Let us consider the one compartment PK model of Figure 1, where the rate of elimination of the drug presented in the body decreases in proportion to the , that is, with a first-order elimination process and the drug administered as a single intravenous bolus dose (); the kinetic of in the compartment—the body—at time is depicted by the following deterministic differential equation:In this case, the term is given bywhere is the distribution volume of the drug within the body and measures the ability of the liver and the kidney, mainly to extract a drug from the body. In this context, and are fixed parameters that describe the drug concentration of a given dose over time . Equation (1) has the following explicit solution:
PopPK models are designed to analyze drug behavior in a group of individuals; hence, it is possible to generalize the model for similar individuals that were not subject of the study. NLME modeling is the main current approach for PopPK model development; it allows estimation of parameters in the presence of different levels of variability, and it is commonly used when it is not possible to obtain the complete information on repeated measurements of individuals . Most of the time, the process to find the final PopPK model that better represents the data behavior requires the development of several PopPK models. It is common to use interchangeable software programs like R or SAS to apply various evaluation criteria to select which PopPK model is “better” among all the possible PopPK models [5–7]. These evaluation criteria range from graphical analysis to statistical methods . The graphical analysis is limited to expert modelers, and besides that, it can be time-consuming and is subject to human error or misinterpretation.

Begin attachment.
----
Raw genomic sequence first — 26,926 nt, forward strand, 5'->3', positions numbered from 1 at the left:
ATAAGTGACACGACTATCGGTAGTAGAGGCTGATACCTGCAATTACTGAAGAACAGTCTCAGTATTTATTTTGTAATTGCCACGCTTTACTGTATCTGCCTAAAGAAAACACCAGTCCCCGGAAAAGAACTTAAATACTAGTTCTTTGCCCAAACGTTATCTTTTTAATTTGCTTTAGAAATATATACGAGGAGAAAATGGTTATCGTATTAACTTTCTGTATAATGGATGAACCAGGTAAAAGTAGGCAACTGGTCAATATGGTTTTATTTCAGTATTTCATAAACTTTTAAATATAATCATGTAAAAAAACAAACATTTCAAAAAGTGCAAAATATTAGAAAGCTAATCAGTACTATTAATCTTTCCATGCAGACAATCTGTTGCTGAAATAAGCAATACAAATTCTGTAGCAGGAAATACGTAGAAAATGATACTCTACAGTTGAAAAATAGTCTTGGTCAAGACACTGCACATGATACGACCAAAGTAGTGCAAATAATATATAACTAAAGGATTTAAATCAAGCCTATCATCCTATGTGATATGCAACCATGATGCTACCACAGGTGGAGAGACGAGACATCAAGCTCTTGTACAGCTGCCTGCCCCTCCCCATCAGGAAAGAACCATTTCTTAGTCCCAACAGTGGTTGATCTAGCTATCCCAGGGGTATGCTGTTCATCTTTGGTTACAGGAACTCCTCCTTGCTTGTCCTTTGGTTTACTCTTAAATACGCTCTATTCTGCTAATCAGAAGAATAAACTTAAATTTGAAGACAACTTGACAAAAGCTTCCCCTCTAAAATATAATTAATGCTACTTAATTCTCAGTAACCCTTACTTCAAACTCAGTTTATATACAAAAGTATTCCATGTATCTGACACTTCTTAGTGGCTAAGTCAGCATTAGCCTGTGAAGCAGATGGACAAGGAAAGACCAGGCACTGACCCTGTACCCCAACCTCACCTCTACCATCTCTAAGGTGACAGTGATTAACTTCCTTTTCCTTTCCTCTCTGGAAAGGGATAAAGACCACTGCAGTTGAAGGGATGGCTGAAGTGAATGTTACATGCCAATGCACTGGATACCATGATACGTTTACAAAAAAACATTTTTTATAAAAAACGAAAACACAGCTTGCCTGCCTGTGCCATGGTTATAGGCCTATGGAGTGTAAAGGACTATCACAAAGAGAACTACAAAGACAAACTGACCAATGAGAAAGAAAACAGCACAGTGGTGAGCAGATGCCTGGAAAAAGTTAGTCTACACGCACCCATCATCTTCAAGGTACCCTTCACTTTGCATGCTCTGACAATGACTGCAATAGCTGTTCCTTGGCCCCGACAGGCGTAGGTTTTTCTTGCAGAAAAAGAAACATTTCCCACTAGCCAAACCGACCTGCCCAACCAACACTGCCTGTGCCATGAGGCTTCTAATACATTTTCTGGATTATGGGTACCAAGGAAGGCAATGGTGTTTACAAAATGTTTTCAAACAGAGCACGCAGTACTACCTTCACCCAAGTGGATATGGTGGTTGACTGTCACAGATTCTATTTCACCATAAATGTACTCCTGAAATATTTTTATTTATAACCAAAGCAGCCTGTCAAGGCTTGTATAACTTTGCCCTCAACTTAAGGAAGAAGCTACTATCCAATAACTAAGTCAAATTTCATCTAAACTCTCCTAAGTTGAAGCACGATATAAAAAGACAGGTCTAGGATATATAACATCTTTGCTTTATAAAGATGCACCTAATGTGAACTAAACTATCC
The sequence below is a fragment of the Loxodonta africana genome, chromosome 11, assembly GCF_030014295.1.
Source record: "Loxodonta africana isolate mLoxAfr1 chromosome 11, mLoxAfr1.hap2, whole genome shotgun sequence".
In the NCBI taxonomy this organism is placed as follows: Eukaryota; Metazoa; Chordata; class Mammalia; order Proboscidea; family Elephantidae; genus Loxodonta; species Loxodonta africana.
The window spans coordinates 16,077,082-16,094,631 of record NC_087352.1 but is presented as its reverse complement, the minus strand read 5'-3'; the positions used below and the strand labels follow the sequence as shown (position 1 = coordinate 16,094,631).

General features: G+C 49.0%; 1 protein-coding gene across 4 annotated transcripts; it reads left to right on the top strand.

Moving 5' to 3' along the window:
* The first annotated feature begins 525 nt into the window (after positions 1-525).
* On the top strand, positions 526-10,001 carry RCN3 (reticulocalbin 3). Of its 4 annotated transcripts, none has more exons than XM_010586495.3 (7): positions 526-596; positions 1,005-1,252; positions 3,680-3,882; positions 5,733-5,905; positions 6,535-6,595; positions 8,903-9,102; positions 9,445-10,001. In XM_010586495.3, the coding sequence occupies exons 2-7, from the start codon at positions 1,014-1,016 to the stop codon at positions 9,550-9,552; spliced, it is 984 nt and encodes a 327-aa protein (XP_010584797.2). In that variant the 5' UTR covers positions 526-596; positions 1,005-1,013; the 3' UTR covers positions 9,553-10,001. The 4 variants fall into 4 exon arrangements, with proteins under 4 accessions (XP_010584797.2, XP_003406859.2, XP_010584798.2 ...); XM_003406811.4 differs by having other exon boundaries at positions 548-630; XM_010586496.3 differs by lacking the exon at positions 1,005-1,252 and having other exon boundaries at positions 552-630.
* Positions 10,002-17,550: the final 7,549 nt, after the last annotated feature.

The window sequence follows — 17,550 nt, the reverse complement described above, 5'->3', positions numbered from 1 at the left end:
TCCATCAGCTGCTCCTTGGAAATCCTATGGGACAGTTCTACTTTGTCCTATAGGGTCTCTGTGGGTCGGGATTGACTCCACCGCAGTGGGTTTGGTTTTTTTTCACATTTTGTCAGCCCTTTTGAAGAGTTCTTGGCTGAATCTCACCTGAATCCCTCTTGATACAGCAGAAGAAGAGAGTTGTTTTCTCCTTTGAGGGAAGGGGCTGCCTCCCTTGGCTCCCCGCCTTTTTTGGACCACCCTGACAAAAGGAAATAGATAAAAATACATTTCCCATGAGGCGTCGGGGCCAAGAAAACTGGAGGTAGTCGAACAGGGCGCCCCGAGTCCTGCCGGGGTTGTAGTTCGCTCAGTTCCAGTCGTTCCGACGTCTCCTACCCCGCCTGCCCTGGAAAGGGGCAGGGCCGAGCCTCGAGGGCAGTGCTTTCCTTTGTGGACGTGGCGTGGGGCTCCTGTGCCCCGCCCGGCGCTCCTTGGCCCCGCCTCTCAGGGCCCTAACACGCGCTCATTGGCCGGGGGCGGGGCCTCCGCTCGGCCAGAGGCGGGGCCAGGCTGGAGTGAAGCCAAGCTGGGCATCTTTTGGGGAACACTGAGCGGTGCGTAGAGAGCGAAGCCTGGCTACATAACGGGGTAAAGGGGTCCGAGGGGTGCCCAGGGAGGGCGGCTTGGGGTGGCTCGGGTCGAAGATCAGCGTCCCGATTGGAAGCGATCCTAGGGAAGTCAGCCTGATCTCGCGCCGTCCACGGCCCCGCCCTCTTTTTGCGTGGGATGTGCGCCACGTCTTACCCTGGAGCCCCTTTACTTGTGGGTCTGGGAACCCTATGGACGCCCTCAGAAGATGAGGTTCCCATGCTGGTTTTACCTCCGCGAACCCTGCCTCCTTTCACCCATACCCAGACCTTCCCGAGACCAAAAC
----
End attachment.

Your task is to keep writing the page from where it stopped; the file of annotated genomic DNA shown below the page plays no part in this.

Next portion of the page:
The statistical methods such as the estimated error variance (MSE), the objective function value (OFV), the Akaike’s information criterion (AIC), or the Bayesian information criterion (BIC), also known as Schwarz criterion (CS) offer quantitative terms (values) which are much easier to interpret and for consequence more easily to exclude or accept. However, the respective values may be contrasted between PopPK models when more than one statistical criterion is used complicating in this way ensuring the selection of the best PopPK model, thus becoming a multiple criteria decision making (MCDM) problem .